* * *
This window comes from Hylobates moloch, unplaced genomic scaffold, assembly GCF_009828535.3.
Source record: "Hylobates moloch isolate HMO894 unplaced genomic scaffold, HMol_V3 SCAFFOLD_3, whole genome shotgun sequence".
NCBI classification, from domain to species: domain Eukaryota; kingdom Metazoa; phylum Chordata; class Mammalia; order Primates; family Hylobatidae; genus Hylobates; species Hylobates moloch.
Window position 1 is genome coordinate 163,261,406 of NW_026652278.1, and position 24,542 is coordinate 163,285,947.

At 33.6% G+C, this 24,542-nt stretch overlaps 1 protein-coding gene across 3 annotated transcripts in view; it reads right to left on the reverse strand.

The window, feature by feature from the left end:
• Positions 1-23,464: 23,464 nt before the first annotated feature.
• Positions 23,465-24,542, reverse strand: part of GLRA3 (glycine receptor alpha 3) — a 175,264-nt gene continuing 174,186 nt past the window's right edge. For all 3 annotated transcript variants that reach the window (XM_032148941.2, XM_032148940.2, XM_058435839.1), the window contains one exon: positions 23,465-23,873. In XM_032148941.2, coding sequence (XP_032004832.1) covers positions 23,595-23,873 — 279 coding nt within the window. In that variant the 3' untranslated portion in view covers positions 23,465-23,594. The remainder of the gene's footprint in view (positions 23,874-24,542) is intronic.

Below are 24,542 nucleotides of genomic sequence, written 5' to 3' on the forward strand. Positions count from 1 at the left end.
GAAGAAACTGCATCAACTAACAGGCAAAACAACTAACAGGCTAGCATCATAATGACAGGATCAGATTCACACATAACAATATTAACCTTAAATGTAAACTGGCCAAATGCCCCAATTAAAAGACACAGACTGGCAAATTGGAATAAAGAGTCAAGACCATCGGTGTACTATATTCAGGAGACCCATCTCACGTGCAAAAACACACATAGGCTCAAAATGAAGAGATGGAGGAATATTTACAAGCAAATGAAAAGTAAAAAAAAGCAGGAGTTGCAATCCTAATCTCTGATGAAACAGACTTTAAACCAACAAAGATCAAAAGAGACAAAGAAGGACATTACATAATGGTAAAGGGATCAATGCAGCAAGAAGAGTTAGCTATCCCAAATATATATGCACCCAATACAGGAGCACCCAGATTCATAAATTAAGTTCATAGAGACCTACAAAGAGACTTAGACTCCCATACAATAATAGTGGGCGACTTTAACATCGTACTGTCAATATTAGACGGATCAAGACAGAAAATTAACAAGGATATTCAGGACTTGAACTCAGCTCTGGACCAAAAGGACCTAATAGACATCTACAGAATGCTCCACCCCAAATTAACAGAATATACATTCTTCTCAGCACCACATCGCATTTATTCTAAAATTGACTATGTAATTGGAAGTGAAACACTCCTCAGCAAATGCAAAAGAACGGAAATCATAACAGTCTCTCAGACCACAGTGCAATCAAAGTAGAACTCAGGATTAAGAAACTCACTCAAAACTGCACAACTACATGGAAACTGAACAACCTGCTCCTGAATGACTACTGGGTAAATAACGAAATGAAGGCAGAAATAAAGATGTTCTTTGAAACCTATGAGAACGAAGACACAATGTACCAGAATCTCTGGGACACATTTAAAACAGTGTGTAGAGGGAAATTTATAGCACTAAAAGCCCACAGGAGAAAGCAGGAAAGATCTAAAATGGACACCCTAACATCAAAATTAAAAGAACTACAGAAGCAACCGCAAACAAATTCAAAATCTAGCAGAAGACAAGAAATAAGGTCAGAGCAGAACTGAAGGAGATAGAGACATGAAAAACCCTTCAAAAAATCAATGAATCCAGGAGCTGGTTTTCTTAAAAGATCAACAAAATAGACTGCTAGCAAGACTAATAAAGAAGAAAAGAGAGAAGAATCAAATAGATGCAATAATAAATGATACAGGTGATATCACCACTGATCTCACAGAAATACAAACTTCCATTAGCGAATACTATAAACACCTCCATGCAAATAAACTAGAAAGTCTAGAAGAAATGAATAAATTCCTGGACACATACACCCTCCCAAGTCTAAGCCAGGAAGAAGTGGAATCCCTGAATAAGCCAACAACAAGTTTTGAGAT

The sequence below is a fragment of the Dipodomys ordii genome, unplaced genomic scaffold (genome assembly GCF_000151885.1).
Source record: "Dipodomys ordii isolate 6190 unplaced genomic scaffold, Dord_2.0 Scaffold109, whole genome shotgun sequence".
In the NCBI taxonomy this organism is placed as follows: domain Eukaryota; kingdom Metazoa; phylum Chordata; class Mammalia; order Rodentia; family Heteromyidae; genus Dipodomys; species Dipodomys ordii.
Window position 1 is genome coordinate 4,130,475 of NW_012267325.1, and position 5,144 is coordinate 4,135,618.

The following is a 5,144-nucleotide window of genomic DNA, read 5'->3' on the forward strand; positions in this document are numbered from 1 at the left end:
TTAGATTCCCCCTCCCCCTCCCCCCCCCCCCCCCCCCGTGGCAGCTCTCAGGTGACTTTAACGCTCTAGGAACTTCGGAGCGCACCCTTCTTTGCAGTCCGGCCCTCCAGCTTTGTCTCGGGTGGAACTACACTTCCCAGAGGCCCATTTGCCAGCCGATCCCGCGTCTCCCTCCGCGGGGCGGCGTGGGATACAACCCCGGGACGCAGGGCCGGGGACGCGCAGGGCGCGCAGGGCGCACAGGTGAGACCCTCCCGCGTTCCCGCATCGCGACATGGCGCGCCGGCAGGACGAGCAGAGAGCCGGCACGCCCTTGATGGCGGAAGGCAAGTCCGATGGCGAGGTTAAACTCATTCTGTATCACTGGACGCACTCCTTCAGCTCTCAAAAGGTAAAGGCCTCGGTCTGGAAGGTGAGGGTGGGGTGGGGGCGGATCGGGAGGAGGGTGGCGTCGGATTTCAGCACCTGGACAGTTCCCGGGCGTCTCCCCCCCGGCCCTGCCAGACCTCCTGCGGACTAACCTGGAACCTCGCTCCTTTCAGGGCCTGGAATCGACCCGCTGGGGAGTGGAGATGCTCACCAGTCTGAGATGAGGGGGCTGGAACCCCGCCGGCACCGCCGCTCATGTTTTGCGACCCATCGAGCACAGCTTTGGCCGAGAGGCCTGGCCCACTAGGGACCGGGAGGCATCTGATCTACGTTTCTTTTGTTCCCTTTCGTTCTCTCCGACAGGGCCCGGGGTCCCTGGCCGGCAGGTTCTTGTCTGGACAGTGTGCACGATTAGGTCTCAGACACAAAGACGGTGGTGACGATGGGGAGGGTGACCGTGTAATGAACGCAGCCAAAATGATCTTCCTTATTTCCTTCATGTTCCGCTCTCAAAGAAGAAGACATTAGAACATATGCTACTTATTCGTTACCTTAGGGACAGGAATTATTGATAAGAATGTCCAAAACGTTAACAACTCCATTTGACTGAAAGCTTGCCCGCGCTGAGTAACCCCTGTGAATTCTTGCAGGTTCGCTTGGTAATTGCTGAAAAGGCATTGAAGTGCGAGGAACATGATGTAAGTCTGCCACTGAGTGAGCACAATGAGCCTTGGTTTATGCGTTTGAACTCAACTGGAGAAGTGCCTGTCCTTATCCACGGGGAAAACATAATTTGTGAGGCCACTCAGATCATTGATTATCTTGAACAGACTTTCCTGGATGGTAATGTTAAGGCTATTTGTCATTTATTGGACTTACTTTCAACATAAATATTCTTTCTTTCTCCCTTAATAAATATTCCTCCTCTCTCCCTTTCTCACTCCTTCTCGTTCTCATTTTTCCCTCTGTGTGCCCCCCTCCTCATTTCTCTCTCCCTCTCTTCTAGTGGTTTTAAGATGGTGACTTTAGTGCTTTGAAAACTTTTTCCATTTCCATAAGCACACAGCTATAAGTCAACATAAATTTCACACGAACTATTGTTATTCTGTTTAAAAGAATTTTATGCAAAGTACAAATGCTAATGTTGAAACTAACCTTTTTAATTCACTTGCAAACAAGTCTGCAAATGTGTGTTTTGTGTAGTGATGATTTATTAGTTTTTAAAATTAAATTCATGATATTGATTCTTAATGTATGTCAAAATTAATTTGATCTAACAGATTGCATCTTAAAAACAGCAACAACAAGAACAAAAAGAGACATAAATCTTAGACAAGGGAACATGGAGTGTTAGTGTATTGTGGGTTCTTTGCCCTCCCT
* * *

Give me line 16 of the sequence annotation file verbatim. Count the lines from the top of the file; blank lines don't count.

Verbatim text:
TTAGATTCCCCCTCCCCCTCCCCCCCCCCCCCCCCCCGTGGCAGCTCTCAGGTGACTTTAACGCTCTAGGAACTTCGGAGCGCACCCTTCTTTGCAGTCCGGCCCTCCAGCTTTGTCTCGGGTGGAACTACACTTCCCAGAGGCCCATTTGCCAGCCGATCCCGCGTCTCCCTCCGCGGGGCGGCGTGGGATACAACCCCGGGACGCAGGGCCGGGGACGCGCAGGGCGCGCAGGGCGCACAGGTGAGACCCTCCCGCGTTCCCGCATCGCGACATGGCGCGCCGGCAGGACGAGCAGAGAGCCGGCACGCCCTTGATGGCGGAAGGCAAGTCCGATGGCGAGGTTAAACTCATTCTGTATCACTGGACGCACTCCTTCAGCTCTCAAAAGGTAAAGGCCTCGGTCTGGAAGGTGAGGGTGGGGTGGGGGCGGATCGGGAGGAGGGTGGCGTCGGATTTCAGCACCTGGACAGTTCCCGGGCGTCTCCCCCCCGGCCCTGCCAGACCTCCTGCGGACTAACCTGGAACCTCGCTCCTTTCAGGGCCTGGAATCGACCCGCTGGGGAGTGGAGATGCTCACCAGTCTGAGATGAGGGGGCTGGAACCCCGCCGGCACCGCCGCTCATGTTTTGCGACCCATCGAGCACAGCTTTGGCCGAGAGGCCTGGCCCACTAGGGACCGGGAGGCATCTGATCTACGTTTCTTTTGTTCCCTTTCGTTCTCTCCGACAGGGCCCGGGGTCCCTGGCCGGCAGGTTCTTGTCTGGACAGTGTGCACGATTAGGTCTCAGACACAAAGACGGTGGTGACGATGGGGAGGGTGACCGTGTAATGAACGCAGCCAAAATGATCTTCCTTATTTCCTTCATGTTCCGCTCTCAAAGAAGAAGACATTAGAACATATGCTACTTATTCGTTACCTTAGGGACAGGAATTATTGATAAGAATGTCCAAAACGTTAACAACTCCATTTGACTGAAAGCTTGCCCGCGCTGAGTAACCCCTGTGAATTCTTGCAGGTTCGCTTGGTAATTGCTGAAAAGGCATTGAAGTGCGAGGAACATGATGTAAGTCTGCCACTGAGTGAGCACAATGAGCCTTGGTTTATGCGTTTGAACTCAACTGGAGAAGTGCCTGTCCTTATCCACGGGGAAAACATAATTTGTGAGGCCACTCAGATCATTGATTATCTTGAACAGACTTTCCTGGATGGTAATGTTAAGGCTATTTGTCATTTATTGGACTTACTTTCAACATAAATATTCTTTCTTTCTCCCTTAATAAATATTCCTCCTCTCTCCCTTTCTCACTCCTTCTCGTTCTCATTTTTCCCTCTGTGTGCCCCCCTCCTCATTTCTCTCTCCCTCTCTTCTAGTGGTTTTAAGATGGTGACTTTAGTGCTTTGAAAACTTTTTCCATTTCCATAAGCACACAGCTATAAGTCAACATAAATTTCACACGAACTATTGTTATTCTGTTTAAAAGAATTTTATGCAAAGTACAAATGCTAATGTTGAAACTAACCTTTTTAATTCACTTGCAAACAAGTCTGCAAATGTGTGTTTTGTGTAGTGATGATTTATTAGTTTTTAAAATTAAATTCATGATATTGATTCTTAATGTATGTCAAAATTAATTTGATCTAACAGATTGCATCTTAAAAACAGCAACAACAAGAACAAAAAGAGACATAAATCTTAGACAAGGGAACATGGAGTGTTAGTGTATTGTGGGTTCTTTGCCCTCCCT